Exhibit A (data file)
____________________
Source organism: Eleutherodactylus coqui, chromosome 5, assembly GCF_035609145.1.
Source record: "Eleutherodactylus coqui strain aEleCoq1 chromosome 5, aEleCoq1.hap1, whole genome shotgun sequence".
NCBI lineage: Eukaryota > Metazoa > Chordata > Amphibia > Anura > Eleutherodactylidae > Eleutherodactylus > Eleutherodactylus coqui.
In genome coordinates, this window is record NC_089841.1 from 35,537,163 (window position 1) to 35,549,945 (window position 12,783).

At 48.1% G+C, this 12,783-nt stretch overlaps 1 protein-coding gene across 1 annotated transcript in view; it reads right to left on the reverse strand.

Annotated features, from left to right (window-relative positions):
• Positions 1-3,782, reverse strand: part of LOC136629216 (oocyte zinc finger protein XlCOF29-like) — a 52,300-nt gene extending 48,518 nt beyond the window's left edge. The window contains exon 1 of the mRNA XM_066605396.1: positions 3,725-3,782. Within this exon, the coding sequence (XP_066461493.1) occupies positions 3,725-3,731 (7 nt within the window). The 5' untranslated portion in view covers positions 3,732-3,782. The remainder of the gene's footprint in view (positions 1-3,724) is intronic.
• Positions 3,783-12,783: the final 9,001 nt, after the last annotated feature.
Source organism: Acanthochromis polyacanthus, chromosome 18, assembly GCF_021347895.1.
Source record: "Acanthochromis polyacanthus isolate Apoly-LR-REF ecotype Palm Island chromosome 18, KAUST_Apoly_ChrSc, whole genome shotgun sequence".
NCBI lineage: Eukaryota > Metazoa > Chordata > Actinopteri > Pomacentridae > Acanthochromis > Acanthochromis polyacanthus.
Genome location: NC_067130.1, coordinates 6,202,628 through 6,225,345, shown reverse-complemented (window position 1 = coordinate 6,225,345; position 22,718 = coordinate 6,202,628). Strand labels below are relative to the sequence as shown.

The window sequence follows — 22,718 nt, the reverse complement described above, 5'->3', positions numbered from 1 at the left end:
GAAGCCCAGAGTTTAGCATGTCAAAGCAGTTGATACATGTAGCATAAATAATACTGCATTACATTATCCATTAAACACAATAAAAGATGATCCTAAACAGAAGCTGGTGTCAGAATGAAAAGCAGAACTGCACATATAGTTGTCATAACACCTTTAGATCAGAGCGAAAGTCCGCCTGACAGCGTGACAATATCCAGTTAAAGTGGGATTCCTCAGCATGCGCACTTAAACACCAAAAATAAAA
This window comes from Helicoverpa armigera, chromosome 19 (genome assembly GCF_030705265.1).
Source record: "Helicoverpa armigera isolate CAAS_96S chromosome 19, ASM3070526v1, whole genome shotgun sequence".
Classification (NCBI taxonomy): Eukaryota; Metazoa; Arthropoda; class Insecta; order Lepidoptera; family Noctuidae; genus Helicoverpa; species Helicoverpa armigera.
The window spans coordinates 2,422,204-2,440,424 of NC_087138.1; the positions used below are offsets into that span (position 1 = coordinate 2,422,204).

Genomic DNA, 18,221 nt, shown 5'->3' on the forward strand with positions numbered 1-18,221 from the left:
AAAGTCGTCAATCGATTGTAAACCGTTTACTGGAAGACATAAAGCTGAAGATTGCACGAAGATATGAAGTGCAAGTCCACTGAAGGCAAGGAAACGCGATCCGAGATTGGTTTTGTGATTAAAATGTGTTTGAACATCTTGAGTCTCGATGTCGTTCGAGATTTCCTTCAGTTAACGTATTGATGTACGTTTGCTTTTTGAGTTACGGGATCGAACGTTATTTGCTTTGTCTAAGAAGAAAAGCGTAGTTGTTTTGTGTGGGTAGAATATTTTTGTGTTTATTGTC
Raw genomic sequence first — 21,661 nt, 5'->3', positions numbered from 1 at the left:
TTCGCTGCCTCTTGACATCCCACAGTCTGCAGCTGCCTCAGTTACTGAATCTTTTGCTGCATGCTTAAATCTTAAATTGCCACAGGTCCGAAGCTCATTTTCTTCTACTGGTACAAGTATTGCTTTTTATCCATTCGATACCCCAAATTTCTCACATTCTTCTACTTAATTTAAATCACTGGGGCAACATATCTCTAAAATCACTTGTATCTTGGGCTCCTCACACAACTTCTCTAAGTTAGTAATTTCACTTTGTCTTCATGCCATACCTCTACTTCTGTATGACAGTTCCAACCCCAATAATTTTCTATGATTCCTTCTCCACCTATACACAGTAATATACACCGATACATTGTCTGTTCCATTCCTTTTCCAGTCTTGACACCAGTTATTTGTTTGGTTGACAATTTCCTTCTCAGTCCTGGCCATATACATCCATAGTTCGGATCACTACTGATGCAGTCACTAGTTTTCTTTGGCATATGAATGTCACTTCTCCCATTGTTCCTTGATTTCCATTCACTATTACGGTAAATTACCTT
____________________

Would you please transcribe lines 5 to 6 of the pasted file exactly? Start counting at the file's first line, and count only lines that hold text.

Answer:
At 48.1% G+C, this 12,783-nt stretch overlaps 1 protein-coding gene across 1 annotated transcript in view; it reads right to left on the reverse strand.

Annotated features, from left to right (window-relative positions):